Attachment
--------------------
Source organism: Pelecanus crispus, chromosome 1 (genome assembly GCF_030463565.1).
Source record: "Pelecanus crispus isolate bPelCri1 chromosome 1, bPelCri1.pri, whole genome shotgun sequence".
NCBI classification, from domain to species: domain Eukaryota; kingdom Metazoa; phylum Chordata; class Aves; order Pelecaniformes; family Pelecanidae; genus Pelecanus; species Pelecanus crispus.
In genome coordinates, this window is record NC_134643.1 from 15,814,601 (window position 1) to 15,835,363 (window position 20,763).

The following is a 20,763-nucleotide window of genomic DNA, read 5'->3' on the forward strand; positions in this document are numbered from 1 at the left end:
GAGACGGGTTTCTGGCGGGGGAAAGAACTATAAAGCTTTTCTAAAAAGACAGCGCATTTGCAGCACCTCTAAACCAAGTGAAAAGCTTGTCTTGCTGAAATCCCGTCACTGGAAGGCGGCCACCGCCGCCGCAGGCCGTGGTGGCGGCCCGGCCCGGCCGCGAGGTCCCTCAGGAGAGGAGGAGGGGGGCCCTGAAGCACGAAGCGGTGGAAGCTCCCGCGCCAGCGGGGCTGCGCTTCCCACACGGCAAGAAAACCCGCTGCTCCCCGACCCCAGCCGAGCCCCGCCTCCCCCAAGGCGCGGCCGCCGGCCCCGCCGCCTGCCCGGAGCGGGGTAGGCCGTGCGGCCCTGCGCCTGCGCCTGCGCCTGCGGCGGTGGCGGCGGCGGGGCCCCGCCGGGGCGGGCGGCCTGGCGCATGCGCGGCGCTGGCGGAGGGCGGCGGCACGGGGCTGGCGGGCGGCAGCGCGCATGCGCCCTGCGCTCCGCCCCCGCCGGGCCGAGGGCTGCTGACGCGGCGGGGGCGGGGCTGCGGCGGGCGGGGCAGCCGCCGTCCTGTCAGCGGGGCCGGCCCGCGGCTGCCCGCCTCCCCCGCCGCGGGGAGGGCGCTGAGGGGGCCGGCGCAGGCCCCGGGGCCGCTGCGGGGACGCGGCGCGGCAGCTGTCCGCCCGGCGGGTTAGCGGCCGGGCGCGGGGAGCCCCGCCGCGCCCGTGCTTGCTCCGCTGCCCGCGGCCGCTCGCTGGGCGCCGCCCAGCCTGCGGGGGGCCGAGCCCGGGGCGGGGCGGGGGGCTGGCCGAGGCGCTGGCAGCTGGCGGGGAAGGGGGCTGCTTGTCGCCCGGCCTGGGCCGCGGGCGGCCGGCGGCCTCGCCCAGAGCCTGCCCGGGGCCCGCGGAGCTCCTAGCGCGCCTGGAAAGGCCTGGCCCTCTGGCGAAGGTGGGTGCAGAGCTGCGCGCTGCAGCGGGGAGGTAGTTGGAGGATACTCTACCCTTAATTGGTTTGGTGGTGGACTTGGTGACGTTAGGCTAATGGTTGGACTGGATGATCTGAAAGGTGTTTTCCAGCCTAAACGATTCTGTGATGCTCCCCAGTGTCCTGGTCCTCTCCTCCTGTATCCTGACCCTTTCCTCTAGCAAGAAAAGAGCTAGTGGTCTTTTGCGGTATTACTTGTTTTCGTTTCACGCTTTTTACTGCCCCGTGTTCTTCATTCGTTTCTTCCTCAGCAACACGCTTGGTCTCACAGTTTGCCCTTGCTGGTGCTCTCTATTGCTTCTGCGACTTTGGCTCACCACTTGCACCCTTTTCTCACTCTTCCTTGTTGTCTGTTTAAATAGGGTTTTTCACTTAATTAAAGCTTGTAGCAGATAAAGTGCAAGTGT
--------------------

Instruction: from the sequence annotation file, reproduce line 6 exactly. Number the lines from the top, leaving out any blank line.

GAGACGGGTTTCTGGCGGGGGAAAGAACTATAAAGCTTTTCTAAAAAGACAGCGCATTTGCAGCACCTCTAAACCAAGTGAAAAGCTTGTCTTGCTGAAATCCCGTCACTGGAAGGCGGCCACCGCCGCCGCAGGCCGTGGTGGCGGCCCGGCCCGGCCGCGAGGTCCCTCAGGAGAGGAGGAGGGGGGCCCTGAAGCACGAAGCGGTGGAAGCTCCCGCGCCAGCGGGGCTGCGCTTCCCACACGGCAAGAAAACCCGCTGCTCCCCGACCCCAGCCGAGCCCCGCCTCCCCCAAGGCGCGGCCGCCGGCCCCGCCGCCTGCCCGGAGCGGGGTAGGCCGTGCGGCCCTGCGCCTGCGCCTGCGCCTGCGGCGGTGGCGGCGGCGGGGCCCCGCCGGGGCGGGCGGCCTGGCGCATGCGCGGCGCTGGCGGAGGGCGGCGGCACGGGGCTGGCGGGCGGCAGCGCGCATGCGCCCTGCGCTCCGCCCCCGCCGGGCCGAGGGCTGCTGACGCGGCGGGGGCGGGGCTGCGGCGGGCGGGGCAGCCGCCGTCCTGTCAGCGGGGCCGGCCCGCGGCTGCCCGCCTCCCCCGCCGCGGGGAGGGCGCTGAGGGGGCCGGCGCAGGCCCCGGGGCCGCTGCGGGGACGCGGCGCGGCAGCTGTCCGCCCGGCGGGTTAGCGGCCGGGCGCGGGGAGCCCCGCCGCGCCCGTGCTTGCTCCGCTGCCCGCGGCCGCTCGCTGGGCGCCGCCCAGCCTGCGGGGGGCCGAGCCCGGGGCGGGGCGGGGGGCTGGCCGAGGCGCTGGCAGCTGGCGGGGAAGGGGGCTGCTTGTCGCCCGGCCTGGGCCGCGGGCGGCCGGCGGCCTCGCCCAGAGCCTGCCCGGGGCCCGCGGAGCTCCTAGCGCGCCTGGAAAGGCCTGGCCCTCTGGCGAAGGTGGGTGCAGAGCTGCGCGCTGCAGCGGGGAGGTAGTTGGAGGATACTCTACCCTTAATTGGTTTGGTGGTGGACTTGGTGACGTTAGGCTAATGGTTGGACTGGATGATCTGAAAGGTGTTTTCCAGCCTAAACGATTCTGTGATGCTCCCCAGTGTCCTGGTCCTCTCCTCCTGTATCCTGACCCTTTCCTCTAGCAAGAAAAGAGCTAGTGGTCTTTTGCGGTATTACTTGTTTTCGTTTCACGCTTTTTACTGCCCCGTGTTCTTCATTCGTTTCTTCCTCAGCAACACGCTTGGTCTCACAGTTTGCCCTTGCTGGTGCTCTCTATTGCTTCTGCGACTTTGGCTCACCACTTGCACCCTTTTCTCACTCTTCCTTGTTGTCTGTTTAAATAGGGTTTTTCACTTAATTAAAGCTTGTAGCAGATAAAGTGCAAGTGT